I turned again to the replication of his infamous painting, "The Grim Reaper," and reflected on its diabolic legend. It was said that whoever owned the painting met with violent death, and that their demise was proceeded by a warning from the painting itself in the form of a stigmata that appeared on the Reaper's blade. I walked to the painting and touched my hand to the scythe's curved blade -- and as I touched the canvas of the excellent fake I felt a genuine chill of terror. And then I noticed, scrawled in russet French script, a line of verse that I recognized from one of Shakespeare's sonnets. My mind quickly made a translation into English:

"And nothing 'gainst Time's scythe can make defense..."

Was this inscription part of the original painting? It, too, had been neglected in the American horror film based on the legend of the painting's curse. Had this been Radin's maniacal occult quest: immortality?

I turned to glance at one dark corner of the room, where a tall object had been enshrouded wuth a sheet of black cloth. I knew what it was from having seen the film. It, too, would figure in my novel based on Radin's mad life and secret death. Going to it, I clutched the cloth and yanked it to the ground. Before me stood the framed full-length mirror that had, I knew, been here sincve that drear evening in 1848 when the artist had taken his life. I stared at the image that had been painted onto the mirror's surface, and the chilly room grew colder. There, in muted colors and hazy detail, the mad artist had painted his self-portrait. The thing was almost complete. Strangely, the very lowest portion of the trouser legs and the artist's shoes were missing, as if he had somehow stepped into and beyond the surface of glass. It was strange to stand before the self-image of the artist -- it seemed to add to the uncanny sense of presence in the room.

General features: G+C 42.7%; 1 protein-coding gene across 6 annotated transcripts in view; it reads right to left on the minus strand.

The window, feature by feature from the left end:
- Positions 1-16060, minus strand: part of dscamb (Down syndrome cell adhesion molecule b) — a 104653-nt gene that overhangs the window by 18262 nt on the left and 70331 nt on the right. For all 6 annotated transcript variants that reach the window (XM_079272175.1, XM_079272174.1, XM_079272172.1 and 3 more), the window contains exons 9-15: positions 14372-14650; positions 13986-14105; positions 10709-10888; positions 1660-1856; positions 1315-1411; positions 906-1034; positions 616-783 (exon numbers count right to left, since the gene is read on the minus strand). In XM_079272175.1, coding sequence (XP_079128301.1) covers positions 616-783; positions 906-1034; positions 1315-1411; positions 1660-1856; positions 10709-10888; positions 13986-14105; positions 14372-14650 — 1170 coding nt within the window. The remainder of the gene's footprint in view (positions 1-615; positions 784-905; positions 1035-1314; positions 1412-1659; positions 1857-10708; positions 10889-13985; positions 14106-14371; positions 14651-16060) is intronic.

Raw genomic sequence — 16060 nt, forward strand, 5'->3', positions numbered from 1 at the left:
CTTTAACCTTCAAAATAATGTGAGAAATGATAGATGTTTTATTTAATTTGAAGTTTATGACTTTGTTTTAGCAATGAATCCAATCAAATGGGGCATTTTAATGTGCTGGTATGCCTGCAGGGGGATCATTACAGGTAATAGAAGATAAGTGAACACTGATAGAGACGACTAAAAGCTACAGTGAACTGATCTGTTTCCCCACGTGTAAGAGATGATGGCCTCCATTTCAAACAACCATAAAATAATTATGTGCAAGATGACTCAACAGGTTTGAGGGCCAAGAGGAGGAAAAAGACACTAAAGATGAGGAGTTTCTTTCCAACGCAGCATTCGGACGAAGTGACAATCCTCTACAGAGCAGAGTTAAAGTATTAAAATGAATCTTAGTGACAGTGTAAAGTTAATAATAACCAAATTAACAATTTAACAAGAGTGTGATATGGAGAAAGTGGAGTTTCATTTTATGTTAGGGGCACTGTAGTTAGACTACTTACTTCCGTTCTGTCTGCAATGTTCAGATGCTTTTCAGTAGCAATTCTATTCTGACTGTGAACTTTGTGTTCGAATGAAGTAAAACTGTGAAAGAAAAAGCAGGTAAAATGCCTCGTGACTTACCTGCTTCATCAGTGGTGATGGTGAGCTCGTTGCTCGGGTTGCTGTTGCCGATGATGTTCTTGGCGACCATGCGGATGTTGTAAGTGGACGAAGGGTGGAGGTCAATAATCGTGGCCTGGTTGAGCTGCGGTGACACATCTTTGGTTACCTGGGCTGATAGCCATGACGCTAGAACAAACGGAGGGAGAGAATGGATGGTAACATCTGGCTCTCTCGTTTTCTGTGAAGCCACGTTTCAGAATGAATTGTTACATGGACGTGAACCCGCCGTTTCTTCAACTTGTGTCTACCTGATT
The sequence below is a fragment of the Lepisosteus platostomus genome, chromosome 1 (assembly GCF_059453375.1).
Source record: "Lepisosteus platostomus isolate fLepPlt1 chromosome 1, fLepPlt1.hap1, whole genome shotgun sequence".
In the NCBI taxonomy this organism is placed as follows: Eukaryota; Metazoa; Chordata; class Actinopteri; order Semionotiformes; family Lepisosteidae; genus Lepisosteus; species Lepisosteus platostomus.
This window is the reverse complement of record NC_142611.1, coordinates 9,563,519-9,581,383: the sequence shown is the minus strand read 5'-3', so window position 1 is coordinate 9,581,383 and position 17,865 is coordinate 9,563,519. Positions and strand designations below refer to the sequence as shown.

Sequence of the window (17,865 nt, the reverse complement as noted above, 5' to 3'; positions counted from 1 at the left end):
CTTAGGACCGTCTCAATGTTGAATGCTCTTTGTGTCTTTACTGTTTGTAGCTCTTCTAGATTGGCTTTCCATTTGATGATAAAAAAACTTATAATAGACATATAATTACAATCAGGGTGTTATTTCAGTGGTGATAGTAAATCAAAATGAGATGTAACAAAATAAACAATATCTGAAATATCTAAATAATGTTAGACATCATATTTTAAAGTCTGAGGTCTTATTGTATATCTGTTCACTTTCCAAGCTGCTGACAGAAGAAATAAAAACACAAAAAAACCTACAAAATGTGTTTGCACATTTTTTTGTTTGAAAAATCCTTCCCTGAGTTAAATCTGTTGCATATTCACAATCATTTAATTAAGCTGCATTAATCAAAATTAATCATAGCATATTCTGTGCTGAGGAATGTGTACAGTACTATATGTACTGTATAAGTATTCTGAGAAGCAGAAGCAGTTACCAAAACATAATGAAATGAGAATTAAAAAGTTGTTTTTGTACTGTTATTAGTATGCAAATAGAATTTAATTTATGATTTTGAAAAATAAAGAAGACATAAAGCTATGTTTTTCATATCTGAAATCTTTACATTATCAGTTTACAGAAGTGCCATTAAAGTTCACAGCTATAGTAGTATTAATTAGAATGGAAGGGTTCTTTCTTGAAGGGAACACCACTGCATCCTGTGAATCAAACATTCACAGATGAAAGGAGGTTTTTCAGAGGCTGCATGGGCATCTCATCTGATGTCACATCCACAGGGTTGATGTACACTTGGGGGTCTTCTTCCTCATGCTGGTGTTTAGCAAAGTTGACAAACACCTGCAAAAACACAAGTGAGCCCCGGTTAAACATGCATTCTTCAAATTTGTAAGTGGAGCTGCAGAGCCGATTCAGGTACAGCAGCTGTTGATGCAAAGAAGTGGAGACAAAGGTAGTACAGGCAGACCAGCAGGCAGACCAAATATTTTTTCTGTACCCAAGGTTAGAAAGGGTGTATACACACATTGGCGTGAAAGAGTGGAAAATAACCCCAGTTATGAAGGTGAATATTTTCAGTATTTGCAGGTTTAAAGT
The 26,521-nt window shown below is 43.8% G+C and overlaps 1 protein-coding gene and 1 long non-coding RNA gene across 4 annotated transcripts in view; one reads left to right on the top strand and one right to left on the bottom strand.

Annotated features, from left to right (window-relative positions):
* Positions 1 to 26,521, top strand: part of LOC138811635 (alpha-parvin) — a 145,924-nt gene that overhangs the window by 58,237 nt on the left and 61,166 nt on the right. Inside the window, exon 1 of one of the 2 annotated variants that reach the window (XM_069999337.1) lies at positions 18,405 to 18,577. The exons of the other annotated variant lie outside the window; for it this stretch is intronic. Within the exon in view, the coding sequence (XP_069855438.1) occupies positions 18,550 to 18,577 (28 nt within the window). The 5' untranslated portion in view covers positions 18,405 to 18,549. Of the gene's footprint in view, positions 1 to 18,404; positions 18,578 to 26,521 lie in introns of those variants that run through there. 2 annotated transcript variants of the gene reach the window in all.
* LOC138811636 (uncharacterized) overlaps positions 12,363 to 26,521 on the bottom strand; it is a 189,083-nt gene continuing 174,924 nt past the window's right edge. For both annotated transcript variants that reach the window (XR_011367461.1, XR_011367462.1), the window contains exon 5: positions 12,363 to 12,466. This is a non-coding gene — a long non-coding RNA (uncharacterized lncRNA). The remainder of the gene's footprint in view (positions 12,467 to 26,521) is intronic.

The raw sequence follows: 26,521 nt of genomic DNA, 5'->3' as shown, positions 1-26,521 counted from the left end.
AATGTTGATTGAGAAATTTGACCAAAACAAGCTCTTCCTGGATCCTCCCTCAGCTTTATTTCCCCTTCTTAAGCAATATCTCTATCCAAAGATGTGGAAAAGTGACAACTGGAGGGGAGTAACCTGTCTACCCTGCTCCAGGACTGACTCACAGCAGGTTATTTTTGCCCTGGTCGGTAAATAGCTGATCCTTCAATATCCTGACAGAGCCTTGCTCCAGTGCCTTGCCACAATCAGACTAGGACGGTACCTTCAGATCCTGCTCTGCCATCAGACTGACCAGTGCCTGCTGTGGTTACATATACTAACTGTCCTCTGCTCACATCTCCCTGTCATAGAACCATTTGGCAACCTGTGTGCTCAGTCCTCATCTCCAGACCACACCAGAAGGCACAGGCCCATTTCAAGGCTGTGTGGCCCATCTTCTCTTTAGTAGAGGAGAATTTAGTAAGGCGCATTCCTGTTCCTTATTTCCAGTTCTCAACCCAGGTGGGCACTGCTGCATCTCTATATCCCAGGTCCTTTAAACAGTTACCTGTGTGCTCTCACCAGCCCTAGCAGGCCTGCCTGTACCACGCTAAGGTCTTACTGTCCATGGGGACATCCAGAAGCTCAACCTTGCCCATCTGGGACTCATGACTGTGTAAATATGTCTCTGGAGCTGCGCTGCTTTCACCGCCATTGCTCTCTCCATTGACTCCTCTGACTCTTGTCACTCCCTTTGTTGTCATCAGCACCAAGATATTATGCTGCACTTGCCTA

He had been a handsome young man. The horror film had represented Radin as a man of middle age; but if this mirror painting had been a correct copy of him as he was when living in this garret, then he had been very young. Except for his eyes: he owned the eyes of one who had gained rare knowledge, if not wisdom. His face, as he has painted it, was very pale -- and I saw at his forehead a place where the mirror's surface had slightly cracked, forming a kind of weird webbed symbol in the middle of the young man's brow. And then I studied the hand held at his side, palm turned upward; and it perplexed me to see, drawn onto the middle of that palm, the self-same symbol that had been accidentally etched into the painting's forehead.